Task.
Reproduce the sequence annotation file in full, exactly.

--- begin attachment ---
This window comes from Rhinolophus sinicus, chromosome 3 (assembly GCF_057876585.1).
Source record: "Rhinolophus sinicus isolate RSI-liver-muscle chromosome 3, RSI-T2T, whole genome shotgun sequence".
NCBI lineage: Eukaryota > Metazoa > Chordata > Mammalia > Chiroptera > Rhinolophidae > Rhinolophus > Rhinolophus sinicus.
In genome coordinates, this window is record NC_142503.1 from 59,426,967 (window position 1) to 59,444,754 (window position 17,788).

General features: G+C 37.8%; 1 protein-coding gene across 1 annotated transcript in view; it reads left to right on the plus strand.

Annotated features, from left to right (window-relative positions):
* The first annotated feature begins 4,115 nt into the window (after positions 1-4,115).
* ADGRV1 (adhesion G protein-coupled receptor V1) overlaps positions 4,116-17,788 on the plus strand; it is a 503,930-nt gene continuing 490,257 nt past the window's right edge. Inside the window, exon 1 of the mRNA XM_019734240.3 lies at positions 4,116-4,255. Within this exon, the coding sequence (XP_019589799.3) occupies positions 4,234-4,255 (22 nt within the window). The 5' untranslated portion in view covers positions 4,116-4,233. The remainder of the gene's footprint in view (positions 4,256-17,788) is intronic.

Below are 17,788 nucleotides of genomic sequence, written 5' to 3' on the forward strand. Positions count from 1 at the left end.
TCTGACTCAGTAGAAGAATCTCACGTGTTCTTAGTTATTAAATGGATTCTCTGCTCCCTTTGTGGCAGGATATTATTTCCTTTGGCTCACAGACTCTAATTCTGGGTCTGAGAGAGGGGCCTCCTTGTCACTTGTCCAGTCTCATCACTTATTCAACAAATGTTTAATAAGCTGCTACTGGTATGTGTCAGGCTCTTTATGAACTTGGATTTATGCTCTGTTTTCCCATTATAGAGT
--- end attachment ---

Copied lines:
This window comes from Rhinolophus sinicus, chromosome 3 (assembly GCF_057876585.1).
Source record: "Rhinolophus sinicus isolate RSI-liver-muscle chromosome 3, RSI-T2T, whole genome shotgun sequence".
NCBI lineage: Eukaryota > Metazoa > Chordata > Mammalia > Chiroptera > Rhinolophidae > Rhinolophus > Rhinolophus sinicus.
In genome coordinates, this window is record NC_142503.1 from 59,426,967 (window position 1) to 59,444,754 (window position 17,788).

General features: G+C 37.8%; 1 protein-coding gene across 1 annotated transcript in view; it reads left to right on the plus strand.

Annotated features, from left to right (window-relative positions):
* The first annotated feature begins 4,115 nt into the window (after positions 1-4,115).
* ADGRV1 (adhesion G protein-coupled receptor V1) overlaps positions 4,116-17,788 on the plus strand; it is a 503,930-nt gene continuing 490,257 nt past the window's right edge. Inside the window, exon 1 of the mRNA XM_019734240.3 lies at positions 4,116-4,255. Within this exon, the coding sequence (XP_019589799.3) occupies positions 4,234-4,255 (22 nt within the window). The 5' untranslated portion in view covers positions 4,116-4,233. The remainder of the gene's footprint in view (positions 4,256-17,788) is intronic.

Below are 17,788 nucleotides of genomic sequence, written 5' to 3' on the forward strand. Positions count from 1 at the left end.
TCTGACTCAGTAGAAGAATCTCACGTGTTCTTAGTTATTAAATGGATTCTCTGCTCCCTTTGTGGCAGGATATTATTTCCTTTGGCTCACAGACTCTAATTCTGGGTCTGAGAGAGGGGCCTCCTTGTCACTTGTCCAGTCTCATCACTTATTCAACAAATGTTTAATAAGCTGCTACTGGTATGTGTCAGGCTCTTTATGAACTTGGATTTATGCTCTGTTTTCCCATTATAGAGT